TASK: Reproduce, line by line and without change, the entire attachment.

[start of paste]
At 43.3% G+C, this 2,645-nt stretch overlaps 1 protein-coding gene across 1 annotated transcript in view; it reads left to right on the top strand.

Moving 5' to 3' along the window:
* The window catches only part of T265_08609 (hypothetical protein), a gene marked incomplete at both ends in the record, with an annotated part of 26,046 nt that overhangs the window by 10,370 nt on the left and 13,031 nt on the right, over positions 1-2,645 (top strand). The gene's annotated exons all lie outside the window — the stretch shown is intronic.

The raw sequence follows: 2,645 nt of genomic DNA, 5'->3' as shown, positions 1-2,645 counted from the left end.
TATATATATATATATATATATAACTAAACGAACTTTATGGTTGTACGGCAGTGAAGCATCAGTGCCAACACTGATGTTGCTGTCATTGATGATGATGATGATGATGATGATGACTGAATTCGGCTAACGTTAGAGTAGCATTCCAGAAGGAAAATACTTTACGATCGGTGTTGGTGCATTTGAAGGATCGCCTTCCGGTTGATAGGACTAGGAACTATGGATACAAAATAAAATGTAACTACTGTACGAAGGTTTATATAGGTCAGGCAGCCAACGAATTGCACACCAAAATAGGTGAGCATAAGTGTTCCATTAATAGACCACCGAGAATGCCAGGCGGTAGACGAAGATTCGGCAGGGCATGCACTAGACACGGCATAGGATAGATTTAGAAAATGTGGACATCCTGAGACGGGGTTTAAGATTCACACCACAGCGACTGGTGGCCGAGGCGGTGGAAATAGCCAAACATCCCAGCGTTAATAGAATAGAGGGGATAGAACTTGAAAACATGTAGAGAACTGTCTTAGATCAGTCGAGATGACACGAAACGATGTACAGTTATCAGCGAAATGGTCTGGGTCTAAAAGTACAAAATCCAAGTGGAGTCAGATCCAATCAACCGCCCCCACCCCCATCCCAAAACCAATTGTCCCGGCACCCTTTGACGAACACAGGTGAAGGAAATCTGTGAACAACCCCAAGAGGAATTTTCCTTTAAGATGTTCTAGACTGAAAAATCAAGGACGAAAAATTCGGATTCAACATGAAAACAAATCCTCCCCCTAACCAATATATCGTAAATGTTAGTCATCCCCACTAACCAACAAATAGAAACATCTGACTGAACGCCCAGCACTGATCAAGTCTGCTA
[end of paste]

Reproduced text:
At 43.3% G+C, this 2,645-nt stretch overlaps 1 protein-coding gene across 1 annotated transcript in view; it reads left to right on the top strand.

Moving 5' to 3' along the window:
* The window catches only part of T265_08609 (hypothetical protein), a gene marked incomplete at both ends in the record, with an annotated part of 26,046 nt that overhangs the window by 10,370 nt on the left and 13,031 nt on the right, over positions 1-2,645 (top strand). The gene's annotated exons all lie outside the window — the stretch shown is intronic.

The raw sequence follows: 2,645 nt of genomic DNA, 5'->3' as shown, positions 1-2,645 counted from the left end.
TATATATATATATATATATATAACTAAACGAACTTTATGGTTGTACGGCAGTGAAGCATCAGTGCCAACACTGATGTTGCTGTCATTGATGATGATGATGATGATGATGATGACTGAATTCGGCTAACGTTAGAGTAGCATTCCAGAAGGAAAATACTTTACGATCGGTGTTGGTGCATTTGAAGGATCGCCTTCCGGTTGATAGGACTAGGAACTATGGATACAAAATAAAATGTAACTACTGTACGAAGGTTTATATAGGTCAGGCAGCCAACGAATTGCACACCAAAATAGGTGAGCATAAGTGTTCCATTAATAGACCACCGAGAATGCCAGGCGGTAGACGAAGATTCGGCAGGGCATGCACTAGACACGGCATAGGATAGATTTAGAAAATGTGGACATCCTGAGACGGGGTTTAAGATTCACACCACAGCGACTGGTGGCCGAGGCGGTGGAAATAGCCAAACATCCCAGCGTTAATAGAATAGAGGGGATAGAACTTGAAAACATGTAGAGAACTGTCTTAGATCAGTCGAGATGACACGAAACGATGTACAGTTATCAGCGAAATGGTCTGGGTCTAAAAGTACAAAATCCAAGTGGAGTCAGATCCAATCAACCGCCCCCACCCCCATCCCAAAACCAATTGTCCCGGCACCCTTTGACGAACACAGGTGAAGGAAATCTGTGAACAACCCCAAGAGGAATTTTCCTTTAAGATGTTCTAGACTGAAAAATCAAGGACGAAAAATTCGGATTCAACATGAAAACAAATCCTCCCCCTAACCAATATATCGTAAATGTTAGTCATCCCCACTAACCAACAAATAGAAACATCTGACTGAACGCCCAGCACTGATCAAGTCTGCTA